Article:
Do you need vacation vaccines?

Maybe not, but double-checking with your pharmacist can help you avoid trouble in holiday paradise.

Planning a winter vacation to somewhere warm and sunny? Then you've probably noticed the TV ad about the beaming family that took prescription anti-diarrheal medication before their trip, versus the luckless one that didn't.

So are prescription medicines or vaccines a must-have before holidaying in popular tropical hotspots like South and Central America or the Caribbean?

Recommended vaccines and prescriptions

For people who do want extra protection, Hughes and Kmet recommend these vacation vaccinations and prescription medications.

Hepatitis A: Many Canadians don't have immunity, Hughes said. The disease, often found in water and common in certain countries with different sanitation practices from those in North America, can cause liver inflammation, months of lingering illness and, on rare occasions, death.

Hepatitis B: This disease is passed on through sexual contact and through blood exposure (transfusions, for instance) and can in some cases be life-threatening. It can cause chronic liver infection.

Diarrhea medication: Prescription antibiotics to treat traveller's diarrhea are often unnecessary. It depends where you're travelling. Use antibiotics only for more severe cases to avoid side-effects.

Hughes and Kmet also recommend taking along a kit of basic over-the-counter remedies to protect against sunburn, mild diarrhea and mosquitoes, which can spread malaria and Zika virus. Include insect repellent (Icaridin or products containing DEET), sunscreen, hand sanitizer, acetaminophen or ibuprofen, medicines for nausea and diarrhea, rehydration tablets, antibiotic ointment and bandages.

Tourists may not need a lot of shots or prescriptions, but depending on the travel itinerary, it's a good idea to check out options with a pharmacist.

"Everybody should get travel advice no matter where they're going," said Christine Hughes, a professor in the Faculty of Pharmacy and Pharmaceutical Sciences.

Depending on the destination, the need for immunizations can vary; for instance, yellow fever vaccinations are required for travel in some African countries. Other factors like off-resort rural travel or regional health alerts also need to be considered. An assessment-and a vaccine or two-may help prevent vacation misery.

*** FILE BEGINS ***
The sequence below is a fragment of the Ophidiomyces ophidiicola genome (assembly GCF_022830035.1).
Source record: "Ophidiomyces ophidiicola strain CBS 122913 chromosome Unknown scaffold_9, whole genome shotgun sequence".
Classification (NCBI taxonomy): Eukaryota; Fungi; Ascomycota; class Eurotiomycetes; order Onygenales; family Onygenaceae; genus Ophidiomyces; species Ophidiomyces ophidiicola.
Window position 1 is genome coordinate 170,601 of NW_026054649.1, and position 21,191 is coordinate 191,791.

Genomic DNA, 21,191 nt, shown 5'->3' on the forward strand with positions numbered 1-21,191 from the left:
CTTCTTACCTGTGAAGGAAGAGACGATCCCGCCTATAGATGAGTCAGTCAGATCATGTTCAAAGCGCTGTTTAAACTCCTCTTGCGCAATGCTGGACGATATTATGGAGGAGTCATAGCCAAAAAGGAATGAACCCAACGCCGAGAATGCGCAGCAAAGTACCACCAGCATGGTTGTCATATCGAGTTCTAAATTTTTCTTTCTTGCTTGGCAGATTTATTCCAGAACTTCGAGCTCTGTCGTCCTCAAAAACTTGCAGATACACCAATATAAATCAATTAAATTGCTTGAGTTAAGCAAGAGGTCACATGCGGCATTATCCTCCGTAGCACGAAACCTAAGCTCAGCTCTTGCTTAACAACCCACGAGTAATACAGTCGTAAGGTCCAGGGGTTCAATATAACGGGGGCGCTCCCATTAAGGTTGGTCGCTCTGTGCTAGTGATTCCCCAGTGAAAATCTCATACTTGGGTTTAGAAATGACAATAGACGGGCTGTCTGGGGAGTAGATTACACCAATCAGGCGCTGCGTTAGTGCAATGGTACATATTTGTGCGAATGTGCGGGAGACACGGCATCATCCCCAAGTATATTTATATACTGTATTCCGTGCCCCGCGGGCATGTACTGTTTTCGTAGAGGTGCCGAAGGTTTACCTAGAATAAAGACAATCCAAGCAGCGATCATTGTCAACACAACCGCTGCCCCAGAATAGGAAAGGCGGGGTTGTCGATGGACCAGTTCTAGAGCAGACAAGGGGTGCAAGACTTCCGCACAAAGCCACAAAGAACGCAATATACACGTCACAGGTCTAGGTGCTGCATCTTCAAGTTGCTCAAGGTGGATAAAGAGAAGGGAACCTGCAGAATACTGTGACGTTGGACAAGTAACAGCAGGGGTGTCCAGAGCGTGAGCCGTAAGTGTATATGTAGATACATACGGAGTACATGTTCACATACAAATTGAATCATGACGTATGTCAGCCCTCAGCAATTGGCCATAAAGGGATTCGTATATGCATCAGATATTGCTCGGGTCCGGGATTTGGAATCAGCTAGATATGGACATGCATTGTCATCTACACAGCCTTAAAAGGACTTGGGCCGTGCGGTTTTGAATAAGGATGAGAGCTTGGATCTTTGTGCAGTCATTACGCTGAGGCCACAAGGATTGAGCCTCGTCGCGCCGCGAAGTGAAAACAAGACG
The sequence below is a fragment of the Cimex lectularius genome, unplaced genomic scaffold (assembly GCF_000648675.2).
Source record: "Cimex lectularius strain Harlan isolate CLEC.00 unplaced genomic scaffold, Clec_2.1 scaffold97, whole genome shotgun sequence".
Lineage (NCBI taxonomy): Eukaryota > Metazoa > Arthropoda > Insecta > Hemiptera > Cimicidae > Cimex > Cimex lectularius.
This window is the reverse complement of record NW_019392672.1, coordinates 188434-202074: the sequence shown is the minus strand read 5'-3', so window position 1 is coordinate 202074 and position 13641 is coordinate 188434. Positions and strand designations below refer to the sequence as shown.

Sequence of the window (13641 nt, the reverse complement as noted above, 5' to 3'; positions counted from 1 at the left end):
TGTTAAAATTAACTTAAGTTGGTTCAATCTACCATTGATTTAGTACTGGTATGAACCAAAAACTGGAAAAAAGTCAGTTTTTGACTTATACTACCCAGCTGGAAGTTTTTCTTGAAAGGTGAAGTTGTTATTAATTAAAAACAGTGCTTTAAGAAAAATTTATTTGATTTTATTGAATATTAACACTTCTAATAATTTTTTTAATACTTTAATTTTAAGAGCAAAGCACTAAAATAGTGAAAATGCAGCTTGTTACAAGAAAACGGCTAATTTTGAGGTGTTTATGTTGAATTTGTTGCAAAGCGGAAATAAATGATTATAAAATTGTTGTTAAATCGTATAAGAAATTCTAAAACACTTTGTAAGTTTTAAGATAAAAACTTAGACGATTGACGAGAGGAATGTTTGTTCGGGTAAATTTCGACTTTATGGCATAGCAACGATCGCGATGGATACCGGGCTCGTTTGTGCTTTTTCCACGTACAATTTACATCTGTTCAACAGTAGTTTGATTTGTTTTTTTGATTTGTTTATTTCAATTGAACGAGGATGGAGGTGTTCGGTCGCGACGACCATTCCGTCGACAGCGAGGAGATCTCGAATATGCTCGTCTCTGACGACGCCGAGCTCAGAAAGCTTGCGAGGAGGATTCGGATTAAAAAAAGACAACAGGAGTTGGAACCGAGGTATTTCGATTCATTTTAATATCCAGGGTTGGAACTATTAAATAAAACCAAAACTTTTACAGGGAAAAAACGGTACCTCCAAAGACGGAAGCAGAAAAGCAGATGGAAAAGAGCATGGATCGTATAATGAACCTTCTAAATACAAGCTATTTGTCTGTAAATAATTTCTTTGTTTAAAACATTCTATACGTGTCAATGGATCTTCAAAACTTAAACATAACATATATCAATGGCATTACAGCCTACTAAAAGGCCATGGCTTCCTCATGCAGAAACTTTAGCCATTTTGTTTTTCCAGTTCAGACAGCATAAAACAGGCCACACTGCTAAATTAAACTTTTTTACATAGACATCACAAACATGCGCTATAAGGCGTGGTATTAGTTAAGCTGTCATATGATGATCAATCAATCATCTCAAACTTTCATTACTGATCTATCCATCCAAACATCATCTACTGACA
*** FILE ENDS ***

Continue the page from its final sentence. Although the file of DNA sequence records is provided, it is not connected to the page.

"If you've ever been sick on a trip and it could have been prevented, it's well worth it," said Jason Kmet, a practising pharmacist who supervises students in the Faculty of Pharmacy and Pharmaceutical Sciences.

Put some heat on your plate

For most popular destinations such as Mexico and the Caribbean, taking basic precautions will help fend off a common cause of vacation sickness: contaminated food or water.

Bacteria-laden food from resorts, restaurants or street vendors and untreated tap water can lead to unwelcome traveller's diarrhea or worse. It's advisable to get vaccinated for the hepatitis A virus, a less common but more serious illness that attacks the liver, said Hughes. "The shot is about 95 to 98 per cent effective."

Being vigilant about what you drink and eat goes a long way to avoiding both ailments, she added.

Heat on the beach is great, but it's also important on your plate, she advised.

"Boiled water and food kills bacteria, so go with hot, cooked foods like soups or noodles and only drink water that's been boiled or bottled."

Avoid fresh foods like salads or sliced fruit that may have been rinsed in tainted water. Fruit that you peel yourself, like bananas and mangos, are safer choices.

Helpful but not foolproof

Anti-diarrheal oral vaccines do provide some protection, but not against all types of bacteria that can invade the gut, said Kmet. "It's not foolproof."

However, shots and prescription medications do offer a comfort zone for travellers who've had bad experiences on previous holidays and want to take extra precautions, Kmet added.

"How much do they want to cover their bases? It's a patient-driven decision. They do need to be aware that some vaccines, such as for diarrhea, won't make them bulletproof against getting sick but do provide an extra line of protection," he said.

Though some vaccines, such as those for hepatitis A and B should be given a month before vacation time, people can still come in even the day before they leave.

They'll still have some effectiveness, Hughes said. "Don't feel it's too late."